According to the Russian finance minister, local banks should be permitted to deal with cryptocurrencies
Russian finance minister, Anton Siluanov, believes that domestic financial institutions should be granted a universal license to offer cryptocurrency trading services. Its perspective is distinct from the central bank’s, and recently, the latter entity recommended a complete ban on digital assets.
Previously, Russia’s central bank urged the country’s government to impose a blanket prohibition on all digital asset projects within the country’s boundaries. The organization contended that bitcoin and altcoins resemble pyramid schemes, threaten monetary policy sovereignty, and endanger the local financial system.
However, President Vladimir Putin and Ivan Chebeskov (a member of the Finance Ministry) quickly expressed opposition to such a harsh rule. The country’s leader stated that Russia might gain from digital asset extraction, while the latter said regulations would be better than a China-style ban.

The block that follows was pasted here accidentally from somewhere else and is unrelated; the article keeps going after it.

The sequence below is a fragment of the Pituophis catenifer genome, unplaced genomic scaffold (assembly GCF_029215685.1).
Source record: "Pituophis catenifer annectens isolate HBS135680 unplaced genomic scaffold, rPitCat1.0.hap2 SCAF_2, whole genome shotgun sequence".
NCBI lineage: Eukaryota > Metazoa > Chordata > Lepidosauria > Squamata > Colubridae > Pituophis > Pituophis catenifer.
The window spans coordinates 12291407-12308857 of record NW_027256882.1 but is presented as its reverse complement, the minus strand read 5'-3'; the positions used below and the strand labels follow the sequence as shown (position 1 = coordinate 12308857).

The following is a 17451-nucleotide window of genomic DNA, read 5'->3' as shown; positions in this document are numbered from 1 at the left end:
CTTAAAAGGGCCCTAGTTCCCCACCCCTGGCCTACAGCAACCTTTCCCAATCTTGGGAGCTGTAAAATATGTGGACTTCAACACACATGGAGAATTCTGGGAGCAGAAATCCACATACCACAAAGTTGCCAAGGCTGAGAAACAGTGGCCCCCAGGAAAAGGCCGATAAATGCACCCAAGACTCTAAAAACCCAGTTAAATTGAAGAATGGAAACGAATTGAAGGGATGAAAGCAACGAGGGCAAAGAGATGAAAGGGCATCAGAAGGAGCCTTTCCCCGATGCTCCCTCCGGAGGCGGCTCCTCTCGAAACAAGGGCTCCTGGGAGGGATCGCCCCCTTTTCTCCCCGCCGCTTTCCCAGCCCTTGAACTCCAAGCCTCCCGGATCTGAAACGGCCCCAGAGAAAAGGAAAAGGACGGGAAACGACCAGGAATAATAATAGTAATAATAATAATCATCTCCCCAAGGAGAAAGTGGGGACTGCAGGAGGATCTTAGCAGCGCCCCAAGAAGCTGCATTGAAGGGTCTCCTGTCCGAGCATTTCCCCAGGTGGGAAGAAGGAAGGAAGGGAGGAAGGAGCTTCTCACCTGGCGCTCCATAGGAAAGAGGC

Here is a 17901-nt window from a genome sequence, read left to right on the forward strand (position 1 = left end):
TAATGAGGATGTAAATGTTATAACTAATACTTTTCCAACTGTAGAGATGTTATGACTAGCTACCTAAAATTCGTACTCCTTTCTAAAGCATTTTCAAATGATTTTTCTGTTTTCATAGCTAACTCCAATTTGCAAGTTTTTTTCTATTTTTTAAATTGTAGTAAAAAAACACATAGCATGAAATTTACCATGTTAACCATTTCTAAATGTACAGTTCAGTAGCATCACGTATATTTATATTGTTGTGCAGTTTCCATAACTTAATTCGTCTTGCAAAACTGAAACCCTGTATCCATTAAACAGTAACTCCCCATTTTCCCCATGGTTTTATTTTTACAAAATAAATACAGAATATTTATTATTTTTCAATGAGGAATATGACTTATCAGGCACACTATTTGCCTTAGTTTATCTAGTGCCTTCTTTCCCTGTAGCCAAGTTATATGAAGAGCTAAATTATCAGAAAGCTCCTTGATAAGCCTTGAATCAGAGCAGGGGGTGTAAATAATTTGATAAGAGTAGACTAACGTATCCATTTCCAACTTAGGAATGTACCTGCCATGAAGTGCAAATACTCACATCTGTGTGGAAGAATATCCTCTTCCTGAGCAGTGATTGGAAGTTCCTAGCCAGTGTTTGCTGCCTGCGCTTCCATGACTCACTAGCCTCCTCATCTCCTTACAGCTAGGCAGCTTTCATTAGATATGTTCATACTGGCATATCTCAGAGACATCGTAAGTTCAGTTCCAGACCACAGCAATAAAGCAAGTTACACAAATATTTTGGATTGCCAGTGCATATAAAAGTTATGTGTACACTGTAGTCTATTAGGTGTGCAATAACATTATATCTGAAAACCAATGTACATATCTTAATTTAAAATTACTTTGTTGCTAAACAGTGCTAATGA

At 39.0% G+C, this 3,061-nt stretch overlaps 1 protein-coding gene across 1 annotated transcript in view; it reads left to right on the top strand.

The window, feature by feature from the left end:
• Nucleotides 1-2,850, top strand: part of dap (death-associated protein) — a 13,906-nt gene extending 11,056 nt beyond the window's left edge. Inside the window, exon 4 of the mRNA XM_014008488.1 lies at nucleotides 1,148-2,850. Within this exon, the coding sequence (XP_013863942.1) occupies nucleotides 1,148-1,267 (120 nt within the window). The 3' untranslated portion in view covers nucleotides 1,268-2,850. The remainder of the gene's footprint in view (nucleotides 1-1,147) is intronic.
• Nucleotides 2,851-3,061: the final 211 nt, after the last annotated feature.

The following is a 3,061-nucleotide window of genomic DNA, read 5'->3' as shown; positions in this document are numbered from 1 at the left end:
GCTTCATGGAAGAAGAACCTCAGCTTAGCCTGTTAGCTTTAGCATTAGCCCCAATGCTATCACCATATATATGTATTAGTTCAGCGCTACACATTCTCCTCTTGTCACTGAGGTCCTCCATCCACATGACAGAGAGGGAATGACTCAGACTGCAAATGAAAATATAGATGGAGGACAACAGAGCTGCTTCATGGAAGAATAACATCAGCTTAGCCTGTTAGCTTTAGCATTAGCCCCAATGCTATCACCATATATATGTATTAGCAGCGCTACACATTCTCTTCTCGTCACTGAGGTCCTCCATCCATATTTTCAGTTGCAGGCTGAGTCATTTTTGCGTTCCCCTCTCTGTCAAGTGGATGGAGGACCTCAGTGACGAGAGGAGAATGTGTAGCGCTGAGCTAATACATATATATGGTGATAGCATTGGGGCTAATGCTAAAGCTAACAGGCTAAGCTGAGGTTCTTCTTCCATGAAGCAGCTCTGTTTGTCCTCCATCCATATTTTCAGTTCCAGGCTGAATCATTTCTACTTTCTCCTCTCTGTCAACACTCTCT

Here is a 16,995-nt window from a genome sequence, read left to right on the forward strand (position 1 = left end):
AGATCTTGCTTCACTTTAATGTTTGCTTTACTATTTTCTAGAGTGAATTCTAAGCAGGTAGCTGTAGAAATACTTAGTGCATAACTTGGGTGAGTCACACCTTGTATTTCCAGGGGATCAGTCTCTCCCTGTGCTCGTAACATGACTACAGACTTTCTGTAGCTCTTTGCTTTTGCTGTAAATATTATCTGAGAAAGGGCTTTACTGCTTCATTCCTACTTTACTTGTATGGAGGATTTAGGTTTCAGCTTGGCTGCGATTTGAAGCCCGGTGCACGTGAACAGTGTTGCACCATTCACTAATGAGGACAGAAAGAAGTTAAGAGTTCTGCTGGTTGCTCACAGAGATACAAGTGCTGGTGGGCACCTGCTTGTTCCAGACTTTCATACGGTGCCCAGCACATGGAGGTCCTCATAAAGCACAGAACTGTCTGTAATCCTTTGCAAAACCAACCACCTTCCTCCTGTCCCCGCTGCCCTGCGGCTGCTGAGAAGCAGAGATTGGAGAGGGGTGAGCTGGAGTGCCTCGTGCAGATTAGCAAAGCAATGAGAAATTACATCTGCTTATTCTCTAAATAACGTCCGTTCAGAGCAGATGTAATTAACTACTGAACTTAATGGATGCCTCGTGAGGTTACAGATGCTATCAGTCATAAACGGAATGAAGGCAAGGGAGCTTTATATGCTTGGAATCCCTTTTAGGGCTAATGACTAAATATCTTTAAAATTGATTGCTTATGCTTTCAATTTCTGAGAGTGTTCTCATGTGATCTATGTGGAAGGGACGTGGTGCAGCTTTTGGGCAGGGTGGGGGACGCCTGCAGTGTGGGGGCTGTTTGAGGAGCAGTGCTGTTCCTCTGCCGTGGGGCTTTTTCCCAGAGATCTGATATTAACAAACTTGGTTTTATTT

Russia’s Finance Minister Anton Siluanov supports the concept, according to a 3 February report. In a letter to Prime Minister Mikhail Mishustin, he requested that local banks be given the authority to provide cryptocurrency-related services. He argued that investment in cryptocurrencies should be treated similarly to investing in gold or other precious commodities.
Despite this, the Russian finance minister and the central bank have some views in common. Both feel that digital assets cannot be used as legal tender within the state’s borders.
Local investors hold cryptocurrencies worth approximately 2 trillion rubles ($26 billion), according to Siluanov. Its assumption differs dramatically from the Russian government’s predictions released earlier this week. The Russians own around $215 billion in cryptocurrencies, accounting for about 12% of the market’s entire capitalization.
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